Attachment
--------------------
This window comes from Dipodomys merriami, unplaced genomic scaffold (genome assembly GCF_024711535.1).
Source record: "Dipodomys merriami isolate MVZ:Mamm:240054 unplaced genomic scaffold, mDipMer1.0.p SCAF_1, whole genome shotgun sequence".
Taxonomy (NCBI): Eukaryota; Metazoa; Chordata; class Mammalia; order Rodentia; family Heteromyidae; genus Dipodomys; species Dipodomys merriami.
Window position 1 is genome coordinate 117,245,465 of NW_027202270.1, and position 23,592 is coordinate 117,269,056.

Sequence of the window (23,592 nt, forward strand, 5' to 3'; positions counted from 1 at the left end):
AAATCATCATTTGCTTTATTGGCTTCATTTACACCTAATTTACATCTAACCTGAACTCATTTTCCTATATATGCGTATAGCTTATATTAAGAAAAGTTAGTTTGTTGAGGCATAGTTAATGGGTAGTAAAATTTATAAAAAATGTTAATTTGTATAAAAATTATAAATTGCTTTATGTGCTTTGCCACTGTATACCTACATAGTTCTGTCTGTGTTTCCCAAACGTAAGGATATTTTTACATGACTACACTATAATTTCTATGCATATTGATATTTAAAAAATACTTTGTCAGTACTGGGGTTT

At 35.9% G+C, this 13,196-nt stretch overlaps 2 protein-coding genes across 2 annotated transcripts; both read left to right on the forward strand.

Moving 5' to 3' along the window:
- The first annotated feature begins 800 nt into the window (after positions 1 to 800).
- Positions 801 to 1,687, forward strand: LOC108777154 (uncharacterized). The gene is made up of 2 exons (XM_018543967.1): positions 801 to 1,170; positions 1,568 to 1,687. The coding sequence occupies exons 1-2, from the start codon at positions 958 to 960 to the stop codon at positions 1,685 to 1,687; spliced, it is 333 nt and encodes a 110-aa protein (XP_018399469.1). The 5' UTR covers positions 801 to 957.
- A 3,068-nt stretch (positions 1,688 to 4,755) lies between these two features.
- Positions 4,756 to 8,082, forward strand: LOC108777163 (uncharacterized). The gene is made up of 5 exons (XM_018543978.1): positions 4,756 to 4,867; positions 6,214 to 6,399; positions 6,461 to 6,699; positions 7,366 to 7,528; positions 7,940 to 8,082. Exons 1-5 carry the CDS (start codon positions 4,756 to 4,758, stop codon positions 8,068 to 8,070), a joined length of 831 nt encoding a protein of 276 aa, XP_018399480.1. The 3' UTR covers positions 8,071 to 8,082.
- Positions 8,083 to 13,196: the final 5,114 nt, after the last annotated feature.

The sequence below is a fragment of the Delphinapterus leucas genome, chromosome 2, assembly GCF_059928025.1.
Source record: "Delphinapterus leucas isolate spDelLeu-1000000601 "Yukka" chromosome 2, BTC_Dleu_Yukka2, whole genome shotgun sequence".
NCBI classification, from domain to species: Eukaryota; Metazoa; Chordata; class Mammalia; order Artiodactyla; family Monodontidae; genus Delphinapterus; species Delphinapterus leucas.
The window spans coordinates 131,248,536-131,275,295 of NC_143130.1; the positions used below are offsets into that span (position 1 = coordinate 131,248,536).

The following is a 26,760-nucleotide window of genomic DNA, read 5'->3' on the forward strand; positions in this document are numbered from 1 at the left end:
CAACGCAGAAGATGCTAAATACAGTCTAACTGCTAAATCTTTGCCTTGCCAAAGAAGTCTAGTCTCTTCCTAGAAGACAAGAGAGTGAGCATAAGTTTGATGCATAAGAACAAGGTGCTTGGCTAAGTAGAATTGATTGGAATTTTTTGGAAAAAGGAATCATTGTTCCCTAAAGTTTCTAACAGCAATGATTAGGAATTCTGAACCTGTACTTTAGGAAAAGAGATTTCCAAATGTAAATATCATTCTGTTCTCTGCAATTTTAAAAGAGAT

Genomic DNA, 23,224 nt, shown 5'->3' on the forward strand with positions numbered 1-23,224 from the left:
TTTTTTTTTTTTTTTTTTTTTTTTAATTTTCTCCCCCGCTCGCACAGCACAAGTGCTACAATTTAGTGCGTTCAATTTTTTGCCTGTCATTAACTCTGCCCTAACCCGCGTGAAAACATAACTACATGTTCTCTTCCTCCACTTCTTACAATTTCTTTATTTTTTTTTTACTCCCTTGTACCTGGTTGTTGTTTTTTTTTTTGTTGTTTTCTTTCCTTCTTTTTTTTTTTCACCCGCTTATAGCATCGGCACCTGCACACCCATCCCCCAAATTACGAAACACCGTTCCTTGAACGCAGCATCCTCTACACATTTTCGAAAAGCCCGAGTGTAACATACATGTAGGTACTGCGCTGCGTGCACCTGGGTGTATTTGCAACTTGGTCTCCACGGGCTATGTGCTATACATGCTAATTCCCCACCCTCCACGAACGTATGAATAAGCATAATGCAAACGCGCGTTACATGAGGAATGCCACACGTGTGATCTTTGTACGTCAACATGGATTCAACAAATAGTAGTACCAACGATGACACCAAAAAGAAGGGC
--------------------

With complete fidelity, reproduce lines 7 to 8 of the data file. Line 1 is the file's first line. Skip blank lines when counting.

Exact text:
At 35.9% G+C, this 13,196-nt stretch overlaps 2 protein-coding genes across 2 annotated transcripts; both read left to right on the forward strand.

Moving 5' to 3' along the window: